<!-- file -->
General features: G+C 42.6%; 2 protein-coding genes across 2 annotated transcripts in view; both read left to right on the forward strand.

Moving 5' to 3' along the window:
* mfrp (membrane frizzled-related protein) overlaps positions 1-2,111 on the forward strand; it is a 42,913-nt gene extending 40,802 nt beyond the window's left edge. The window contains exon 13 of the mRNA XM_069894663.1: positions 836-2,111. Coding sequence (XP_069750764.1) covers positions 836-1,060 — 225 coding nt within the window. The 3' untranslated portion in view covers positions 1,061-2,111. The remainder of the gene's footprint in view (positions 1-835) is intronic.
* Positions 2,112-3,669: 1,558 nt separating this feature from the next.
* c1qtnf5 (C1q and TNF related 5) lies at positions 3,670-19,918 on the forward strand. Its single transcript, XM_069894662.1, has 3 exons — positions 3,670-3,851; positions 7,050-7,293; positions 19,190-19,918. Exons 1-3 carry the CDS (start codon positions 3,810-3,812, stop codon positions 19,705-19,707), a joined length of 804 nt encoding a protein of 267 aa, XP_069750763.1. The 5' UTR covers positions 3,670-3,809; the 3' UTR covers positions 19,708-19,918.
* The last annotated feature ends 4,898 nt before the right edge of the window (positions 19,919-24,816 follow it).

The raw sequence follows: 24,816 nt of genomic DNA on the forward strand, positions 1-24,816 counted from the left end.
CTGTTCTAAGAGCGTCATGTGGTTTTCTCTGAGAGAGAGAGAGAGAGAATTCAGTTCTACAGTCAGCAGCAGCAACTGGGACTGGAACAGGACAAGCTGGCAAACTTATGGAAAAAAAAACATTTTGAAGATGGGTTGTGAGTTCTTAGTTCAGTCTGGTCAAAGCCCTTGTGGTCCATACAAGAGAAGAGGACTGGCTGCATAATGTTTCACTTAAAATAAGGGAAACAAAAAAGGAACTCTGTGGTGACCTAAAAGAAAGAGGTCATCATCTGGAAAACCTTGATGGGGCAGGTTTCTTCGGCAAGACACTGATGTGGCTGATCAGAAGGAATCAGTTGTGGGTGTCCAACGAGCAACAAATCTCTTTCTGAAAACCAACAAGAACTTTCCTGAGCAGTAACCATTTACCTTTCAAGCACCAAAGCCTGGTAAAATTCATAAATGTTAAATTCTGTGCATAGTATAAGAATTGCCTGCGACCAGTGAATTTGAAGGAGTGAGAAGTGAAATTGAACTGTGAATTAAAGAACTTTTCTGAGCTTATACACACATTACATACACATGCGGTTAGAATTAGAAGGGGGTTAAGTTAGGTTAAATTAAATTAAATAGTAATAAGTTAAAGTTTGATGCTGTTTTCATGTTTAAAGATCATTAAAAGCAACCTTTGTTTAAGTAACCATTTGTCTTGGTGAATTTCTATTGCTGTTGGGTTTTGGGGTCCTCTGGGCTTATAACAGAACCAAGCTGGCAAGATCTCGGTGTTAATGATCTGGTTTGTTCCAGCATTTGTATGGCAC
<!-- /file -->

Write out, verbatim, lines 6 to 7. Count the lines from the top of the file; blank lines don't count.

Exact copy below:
* The last annotated feature ends 4,898 nt before the right edge of the window (positions 19,919-24,816 follow it).

The raw sequence follows: 24,816 nt of genomic DNA on the forward strand, positions 1-24,816 counted from the left end.